Not really ‘retiring,’ Father Carl LoPresti will continue ministry among the sick

CHENOA — Father Carl LoPresti may be starting life as a senior priest of the Diocese of Peoria on June 13, but he doesn’t consider it to be retirement.

“My plans are to live in Fairbury and continue my ministry among the sick, the shut-ins, people in hospitals and nursing homes, and perhaps even expand it into helping my brother priests who are ailing,” he said during a telephone interview from the rectory at St. Joseph Parish in Chenoa, where he has been pastor since 1999. Father LoPresti, 74, also serves the parishes of St. Mary in Lexington and St. Joseph in Colfax.

“I feel nothing but gratitude, tremendous gratitude, for the gift that has been given to me in the priesthood itself, especially for the privilege to serve and help.” — Father Carl LoPresti

It is a ministry he has been passionate about since his days at St. Charles Borromeo Seminary in Wynnewood, Pennsylvania. He credits a wise Quaker woman at Holy Redeemer Hospital in Philadelphia for taking him under her wing one day a week for three or four years and teaching him what to do.

“At the core of the work is bringing the mercy of God and the patience and compassion and understanding of God to people who are sick,” Father LoPresti said. “It’s that simple.”

He has used that knowledge at OSF HealthCare Saint James–John W. Albrecht Medical Center in Pontiac, about 10 miles north of Chenoa, and OSF HealthCare St. Joseph Medical Center in Bloomington, about 25 miles to the south.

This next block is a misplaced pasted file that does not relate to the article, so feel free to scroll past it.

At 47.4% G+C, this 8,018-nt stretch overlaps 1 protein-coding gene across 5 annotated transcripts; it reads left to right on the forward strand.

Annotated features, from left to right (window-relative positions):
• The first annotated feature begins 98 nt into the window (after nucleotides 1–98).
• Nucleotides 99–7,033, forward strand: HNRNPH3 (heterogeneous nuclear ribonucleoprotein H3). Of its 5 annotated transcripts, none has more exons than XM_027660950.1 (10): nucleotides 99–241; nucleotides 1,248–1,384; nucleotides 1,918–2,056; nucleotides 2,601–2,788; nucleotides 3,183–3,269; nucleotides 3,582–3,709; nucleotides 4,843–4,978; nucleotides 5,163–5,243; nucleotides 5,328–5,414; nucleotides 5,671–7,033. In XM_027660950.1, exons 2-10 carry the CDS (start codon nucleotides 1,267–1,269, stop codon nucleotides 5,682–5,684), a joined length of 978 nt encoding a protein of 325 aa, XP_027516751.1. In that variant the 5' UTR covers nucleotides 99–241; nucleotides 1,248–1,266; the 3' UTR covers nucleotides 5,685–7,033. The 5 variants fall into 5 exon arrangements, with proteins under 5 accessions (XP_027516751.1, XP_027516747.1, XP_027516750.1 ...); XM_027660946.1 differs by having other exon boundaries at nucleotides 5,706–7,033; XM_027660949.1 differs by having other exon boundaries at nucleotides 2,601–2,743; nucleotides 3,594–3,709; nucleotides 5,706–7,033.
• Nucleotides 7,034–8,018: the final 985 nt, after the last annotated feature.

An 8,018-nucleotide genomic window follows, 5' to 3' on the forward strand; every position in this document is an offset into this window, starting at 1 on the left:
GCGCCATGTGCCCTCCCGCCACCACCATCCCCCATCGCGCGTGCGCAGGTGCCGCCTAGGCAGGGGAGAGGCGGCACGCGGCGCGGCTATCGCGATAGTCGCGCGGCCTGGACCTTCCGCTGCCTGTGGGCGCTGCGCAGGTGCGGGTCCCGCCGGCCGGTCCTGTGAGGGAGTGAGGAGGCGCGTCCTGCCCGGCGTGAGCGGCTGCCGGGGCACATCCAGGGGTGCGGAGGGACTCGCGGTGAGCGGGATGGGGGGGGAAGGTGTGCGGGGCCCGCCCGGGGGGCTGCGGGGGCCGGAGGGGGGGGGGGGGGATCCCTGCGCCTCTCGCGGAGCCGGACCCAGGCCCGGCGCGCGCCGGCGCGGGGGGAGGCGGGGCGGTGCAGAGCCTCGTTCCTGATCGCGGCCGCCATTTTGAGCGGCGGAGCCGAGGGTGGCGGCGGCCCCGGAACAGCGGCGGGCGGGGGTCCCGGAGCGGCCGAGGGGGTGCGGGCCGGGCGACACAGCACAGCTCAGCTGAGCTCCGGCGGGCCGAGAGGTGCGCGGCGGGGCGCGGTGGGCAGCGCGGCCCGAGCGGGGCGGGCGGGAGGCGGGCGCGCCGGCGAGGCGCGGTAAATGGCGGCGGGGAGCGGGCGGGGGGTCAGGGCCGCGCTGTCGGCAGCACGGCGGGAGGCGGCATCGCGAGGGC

“But my work has taken me all over the diocese, whether it be (OSF) Saint Francis in Peoria or even hospitals in Springfield. Wherever my people wound up, that’s where I went,” he said. “I’ve even been to Chicago.”

It has given him an opportunity to serve people in a different way than the first 23 years of his adult life, which was spent as a federal prosecutor and trial attorney for the U.S. Department of Justice in Dallas, Texas.

STAYING CLOSE TO “PARISH FAMILY”

Born in Indiana, Pennsylvania, on April 8, 1944, Father LoPresti said he became interested in the priesthood at 14. He pursued a law degree at Washington University in St. Louis, but the seed of that vocation continued to grow as he got to know and spend time with priests.

Eventually he realized he needed to do something about the vocation he had been keeping in the background. His involvement in pro-life work brought him to the Diocese of Peoria to meet with Bishop John J. Myers, who had a reputation for being a pro-life bishop.

At the age of 48, Father LoPresti entered St. Charles Borromeo Seminary and “fell in love.”

“It was really a joy to learn and to study and to meditate and think about the realities of the faith,” he said. “I really enjoyed it.”

Ordained by Bishop Myers on May 24, 1997, at St. Mary’s Cathedral in Peoria, he was assigned to Immaculate Conception in Monmouth, St. Andrew in Oquawka, and St. Patrick in Raritan. After serving as parochial vicar for two years, Father LoPresti began his long tenure as pastor of the faith communities in Chenoa and Lexington, adding Colfax in 2001.

“I’ve made a lot of friends along the way,” he said. “I’m only going to be 10 or 11 miles away from my principal place of ministry for the last 18 years — far enough away so that I don’t interfere, yet close enough that I can still have contact with my parish family.”

Father LoPresti goes back two or three generations with some of the parishioners now and said, “They really have become my family.”

As he prepares for the transition that’s coming, Father LoPresti said he’s filled with “tremendous gratitude.”

“I feel nothing but gratitude, tremendous gratitude, for the gift that has been given to me in the priesthood itself, especially for the privilege to serve and help,” he said.

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